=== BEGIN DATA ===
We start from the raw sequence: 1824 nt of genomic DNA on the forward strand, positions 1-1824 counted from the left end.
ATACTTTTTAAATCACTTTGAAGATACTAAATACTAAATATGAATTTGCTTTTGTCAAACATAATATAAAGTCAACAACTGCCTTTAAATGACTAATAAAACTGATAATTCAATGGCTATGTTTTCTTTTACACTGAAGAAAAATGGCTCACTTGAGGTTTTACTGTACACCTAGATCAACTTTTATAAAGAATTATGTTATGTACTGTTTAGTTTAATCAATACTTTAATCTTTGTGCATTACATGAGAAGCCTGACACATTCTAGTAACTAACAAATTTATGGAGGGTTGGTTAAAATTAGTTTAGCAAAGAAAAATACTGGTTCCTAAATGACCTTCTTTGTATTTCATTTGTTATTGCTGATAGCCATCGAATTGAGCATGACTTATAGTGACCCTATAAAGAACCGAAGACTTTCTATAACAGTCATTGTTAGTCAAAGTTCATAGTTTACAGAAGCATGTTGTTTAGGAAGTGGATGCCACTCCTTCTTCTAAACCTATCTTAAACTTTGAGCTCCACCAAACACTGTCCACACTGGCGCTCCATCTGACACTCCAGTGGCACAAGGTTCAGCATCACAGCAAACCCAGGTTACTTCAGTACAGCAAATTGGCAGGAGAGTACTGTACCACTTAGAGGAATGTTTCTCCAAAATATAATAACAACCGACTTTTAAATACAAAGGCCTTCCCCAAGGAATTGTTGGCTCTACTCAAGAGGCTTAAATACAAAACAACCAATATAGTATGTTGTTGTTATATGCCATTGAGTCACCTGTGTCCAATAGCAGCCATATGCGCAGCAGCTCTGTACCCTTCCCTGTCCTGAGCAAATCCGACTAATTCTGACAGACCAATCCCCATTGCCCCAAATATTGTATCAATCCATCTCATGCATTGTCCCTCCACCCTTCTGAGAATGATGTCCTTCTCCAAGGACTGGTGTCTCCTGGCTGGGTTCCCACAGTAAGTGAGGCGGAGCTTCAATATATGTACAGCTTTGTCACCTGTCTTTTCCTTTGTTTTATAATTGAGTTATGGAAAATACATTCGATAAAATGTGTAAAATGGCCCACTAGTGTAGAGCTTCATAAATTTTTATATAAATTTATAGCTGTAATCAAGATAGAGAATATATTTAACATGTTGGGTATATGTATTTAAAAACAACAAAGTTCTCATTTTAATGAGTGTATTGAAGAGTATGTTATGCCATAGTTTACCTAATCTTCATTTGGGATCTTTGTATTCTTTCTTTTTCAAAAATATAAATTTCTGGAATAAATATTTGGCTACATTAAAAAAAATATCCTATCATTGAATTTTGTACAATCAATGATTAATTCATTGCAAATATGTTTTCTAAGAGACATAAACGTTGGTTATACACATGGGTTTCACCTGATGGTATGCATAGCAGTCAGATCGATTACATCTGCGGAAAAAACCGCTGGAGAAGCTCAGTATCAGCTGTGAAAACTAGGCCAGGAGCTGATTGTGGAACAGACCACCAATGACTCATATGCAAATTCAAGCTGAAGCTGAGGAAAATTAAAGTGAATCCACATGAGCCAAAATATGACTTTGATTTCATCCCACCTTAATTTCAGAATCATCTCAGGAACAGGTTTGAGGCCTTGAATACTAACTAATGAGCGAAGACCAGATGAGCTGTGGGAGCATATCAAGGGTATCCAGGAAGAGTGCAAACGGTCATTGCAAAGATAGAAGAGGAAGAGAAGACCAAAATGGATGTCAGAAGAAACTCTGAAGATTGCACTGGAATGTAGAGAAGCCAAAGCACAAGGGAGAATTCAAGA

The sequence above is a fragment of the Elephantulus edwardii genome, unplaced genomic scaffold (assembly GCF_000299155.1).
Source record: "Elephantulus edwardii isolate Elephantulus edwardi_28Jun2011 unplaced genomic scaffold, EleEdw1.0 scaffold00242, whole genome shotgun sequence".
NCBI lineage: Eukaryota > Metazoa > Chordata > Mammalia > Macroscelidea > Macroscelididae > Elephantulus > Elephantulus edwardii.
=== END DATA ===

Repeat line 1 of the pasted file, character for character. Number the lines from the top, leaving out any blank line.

We start from the raw sequence: 1824 nt of genomic DNA on the forward strand, positions 1-1824 counted from the left end.